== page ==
Louisville Water Co., the utility for Louisville, Ky., has announced that Phase I of the Eastern Parkway Project to install 2.2 miles of 42-in....
Dr. Neil Furmidge, engineering director at Severn Trent Services Metering Services group, was the liaison manager for the Nevada desert evaluation. He explains the reasoning behind it: "Water companies aim to keep losses caused by meter failure to an absolute minimum." Since this meter was designed to offer water companies maximum accuracy and durability, Dr. Furmidge wanted a way to demonstrate those qualities to customers by using it an extremely challenging environment.
So when a major water company whose territory includes the Nevada desert decided to evaluate the SmartMeter, it was just the opportunity the company wanted. Three meters, picked at random from the production line, were supplied for the trial.
Environmental conditions for the evaluation could not have been more arduous. Temperatures in the Nevada desert range from 100° during the day, down to near freezing at night. The pit into which the meters were installed was exposed to the blazing sun. However, when rain did fall, the pit quickly flooded, causing the meters to become submerged. "We were told that, under these conditions, most conventional meters fail within a month," comments Dr. Furmidge.
The SmartMeter uses an advanced microprocessor and a solid-state fluidic oscillator to deliver accurate readings for the life of the meter. And it has no moving parts to wear out.
Meters undergoing this rigorous evaluation are first assessed on the water companys test rigs for accuracy against the American Water Works Association (AWWA) C-700 Standard. If successful, the meters are installed in the pit and set to maximum continuous flow for the ultimate evaluation of reliability.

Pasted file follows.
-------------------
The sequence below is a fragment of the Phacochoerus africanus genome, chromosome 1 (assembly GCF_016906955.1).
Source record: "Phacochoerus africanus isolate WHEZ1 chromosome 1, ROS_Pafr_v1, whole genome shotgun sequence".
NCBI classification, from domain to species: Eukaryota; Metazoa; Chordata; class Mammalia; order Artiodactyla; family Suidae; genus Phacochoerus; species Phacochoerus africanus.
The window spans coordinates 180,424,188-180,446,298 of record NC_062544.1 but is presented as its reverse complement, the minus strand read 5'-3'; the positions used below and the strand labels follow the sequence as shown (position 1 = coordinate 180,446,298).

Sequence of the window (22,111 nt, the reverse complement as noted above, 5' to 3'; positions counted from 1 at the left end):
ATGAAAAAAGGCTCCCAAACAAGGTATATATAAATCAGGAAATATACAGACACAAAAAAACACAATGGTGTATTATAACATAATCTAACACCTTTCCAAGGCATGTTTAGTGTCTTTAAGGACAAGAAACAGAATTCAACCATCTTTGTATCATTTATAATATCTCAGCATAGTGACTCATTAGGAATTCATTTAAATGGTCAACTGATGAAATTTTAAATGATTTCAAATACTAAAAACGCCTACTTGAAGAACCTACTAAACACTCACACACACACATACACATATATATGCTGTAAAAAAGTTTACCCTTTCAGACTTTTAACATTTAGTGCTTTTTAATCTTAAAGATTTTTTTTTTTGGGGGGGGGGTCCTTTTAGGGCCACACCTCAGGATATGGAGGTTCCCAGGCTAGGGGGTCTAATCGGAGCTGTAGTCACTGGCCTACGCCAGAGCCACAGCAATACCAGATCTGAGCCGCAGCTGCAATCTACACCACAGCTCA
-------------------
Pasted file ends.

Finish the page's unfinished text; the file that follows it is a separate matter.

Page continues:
At the end of the first month, the SmartMeters remained unaffected and the evaluation was extended first by one month and finally by three months, and still no failures. The water company eventually called a halt to the test when, after six months in the pit, the meters still were operating as they had on the first day of the test.
"When the meters were removed they had each registered 4.5 million gallons," says Dr. Furmidge. "Whereas, the previous best for any other meter at the site was 1 million gallons." After the evaluation, the meters were once again assessed for accuracy on the water companys test rig, which revealed that the meters were still in perfect working order and fully complied with AWWA accuracy requirements.
Finally, the SmartMeters were returned to Severn Trent Services where they were installed on STSs own test rig and found to still be within the design tolerances for new units straight off the production line. In fact, the meters were examined by Severn Trent Services engineers. The result? "We could find no degradation in performance whatsoever." said Dr. Furmidge.
For further information, contact Severn Trent Services at 866-646-9201.